Setting up the GoFlex Home is a simple affair, requiring only that you supply a name for the device itself, as well as a username and password for accessing it. The device name should be made something memorable, as you need this to connect to the NAS remotely via the Seagate Share website. Once the GoFlex Home is set-up you can remove the Seagate Share application and simply manage the NAS through the web interface, which is simple, but intuitively laid out and offers all the functionality you'll need.
A seemingly arbitrary limitation of the GoFlex Home is that Seagate limits the device to only three users, unless you purchase a subscription to its Seagate Share Pro service. However, although some will take umbrage with this limitation we doubt any GoFlex Home buyer is likely to need to use it with more than three people - bearing in mind multiple computers can connect using the same user name, albeit without password-protect separate storage areas.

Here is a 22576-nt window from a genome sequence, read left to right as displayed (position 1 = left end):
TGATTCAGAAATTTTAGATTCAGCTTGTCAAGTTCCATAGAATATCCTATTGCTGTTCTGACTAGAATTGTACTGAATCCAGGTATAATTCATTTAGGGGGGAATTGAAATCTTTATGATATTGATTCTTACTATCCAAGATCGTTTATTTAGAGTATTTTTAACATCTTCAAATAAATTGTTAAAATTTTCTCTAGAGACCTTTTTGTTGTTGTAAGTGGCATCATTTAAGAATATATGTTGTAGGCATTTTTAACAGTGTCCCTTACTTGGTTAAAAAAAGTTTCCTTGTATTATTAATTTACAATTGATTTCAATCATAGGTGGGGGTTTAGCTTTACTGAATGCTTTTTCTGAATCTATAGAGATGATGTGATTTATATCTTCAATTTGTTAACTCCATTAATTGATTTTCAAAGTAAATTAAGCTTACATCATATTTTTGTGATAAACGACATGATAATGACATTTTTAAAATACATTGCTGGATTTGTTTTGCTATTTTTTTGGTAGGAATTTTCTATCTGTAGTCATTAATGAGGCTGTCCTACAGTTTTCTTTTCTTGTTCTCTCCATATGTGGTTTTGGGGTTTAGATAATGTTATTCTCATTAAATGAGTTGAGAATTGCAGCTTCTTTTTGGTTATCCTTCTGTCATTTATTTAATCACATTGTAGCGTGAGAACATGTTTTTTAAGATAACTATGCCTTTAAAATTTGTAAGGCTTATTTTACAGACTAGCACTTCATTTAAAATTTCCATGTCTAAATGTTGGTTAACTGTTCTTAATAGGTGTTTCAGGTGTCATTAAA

Included in Seagate Share Pro are remote FTP access to your GoFlex Home, remote access to your device from smartphone (from Blackberry handsets to the iPhone), and a few photo-based features. These comprise an RSS feed-builder that will update as new photos are added to your device, a photo gallery powered by Cooliris, and integration with Facebook and Flickr such that images put on your GoFlex Home will be pushed to those services. All nice-to-haves but whether they're worth the $19.99 Seagate asks for them only you can decide.
Letting the GoFlex Home down slightly were transfer speeds of 10.2MB/s when performing an 8.6GB Time Machine backup. This isn't amazingly impressive, but is as good as a number of more expensive alternatives. Throw in the extra functionality offered by the GoFlex Home and the GoFlex Home makes an attractive option.
An interesting, if not necessarily useful design, acceptable performance, and user-friendly interface coupled with competitive pricing make this a good choice for those not after a more fully fledged NAS option.